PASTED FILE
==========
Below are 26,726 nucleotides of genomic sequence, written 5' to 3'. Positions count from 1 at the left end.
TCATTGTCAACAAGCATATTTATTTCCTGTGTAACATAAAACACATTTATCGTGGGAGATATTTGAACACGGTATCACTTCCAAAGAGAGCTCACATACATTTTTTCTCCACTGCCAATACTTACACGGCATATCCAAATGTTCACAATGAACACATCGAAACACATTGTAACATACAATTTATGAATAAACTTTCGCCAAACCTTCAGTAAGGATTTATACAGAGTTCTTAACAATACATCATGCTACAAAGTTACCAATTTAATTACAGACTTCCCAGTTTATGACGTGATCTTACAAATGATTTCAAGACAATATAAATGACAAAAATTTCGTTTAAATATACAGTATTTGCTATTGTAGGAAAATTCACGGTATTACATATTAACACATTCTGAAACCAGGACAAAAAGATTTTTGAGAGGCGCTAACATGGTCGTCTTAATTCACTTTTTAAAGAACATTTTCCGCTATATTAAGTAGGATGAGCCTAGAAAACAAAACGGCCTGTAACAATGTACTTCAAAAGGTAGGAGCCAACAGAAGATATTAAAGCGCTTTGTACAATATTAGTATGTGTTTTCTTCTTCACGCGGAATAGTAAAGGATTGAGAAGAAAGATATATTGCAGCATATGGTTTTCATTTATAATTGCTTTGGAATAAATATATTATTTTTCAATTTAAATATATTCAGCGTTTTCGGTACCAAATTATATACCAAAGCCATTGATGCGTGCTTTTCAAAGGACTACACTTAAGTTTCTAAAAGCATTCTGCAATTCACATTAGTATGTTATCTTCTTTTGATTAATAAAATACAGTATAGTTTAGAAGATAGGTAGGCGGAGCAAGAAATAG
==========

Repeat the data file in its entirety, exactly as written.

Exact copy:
Below are 26,726 nucleotides of genomic sequence, written 5' to 3'. Positions count from 1 at the left end.
TCATTGTCAACAAGCATATTTATTTCCTGTGTAACATAAAACACATTTATCGTGGGAGATATTTGAACACGGTATCACTTCCAAAGAGAGCTCACATACATTTTTTCTCCACTGCCAATACTTACACGGCATATCCAAATGTTCACAATGAACACATCGAAACACATTGTAACATACAATTTATGAATAAACTTTCGCCAAACCTTCAGTAAGGATTTATACAGAGTTCTTAACAATACATCATGCTACAAAGTTACCAATTTAATTACAGACTTCCCAGTTTATGACGTGATCTTACAAATGATTTCAAGACAATATAAATGACAAAAATTTCGTTTAAATATACAGTATTTGCTATTGTAGGAAAATTCACGGTATTACATATTAACACATTCTGAAACCAGGACAAAAAGATTTTTGAGAGGCGCTAACATGGTCGTCTTAATTCACTTTTTAAAGAACATTTTCCGCTATATTAAGTAGGATGAGCCTAGAAAACAAAACGGCCTGTAACAATGTACTTCAAAAGGTAGGAGCCAACAGAAGATATTAAAGCGCTTTGTACAATATTAGTATGTGTTTTCTTCTTCACGCGGAATAGTAAAGGATTGAGAAGAAAGATATATTGCAGCATATGGTTTTCATTTATAATTGCTTTGGAATAAATATATTATTTTTCAATTTAAATATATTCAGCGTTTTCGGTACCAAATTATATACCAAAGCCATTGATGCGTGCTTTTCAAAGGACTACACTTAAGTTTCTAAAAGCATTCTGCAATTCACATTAGTATGTTATCTTCTTTTGATTAATAAAATACAGTATAGTTTAGAAGATAGGTAGGCGGAGCAAGAAATAG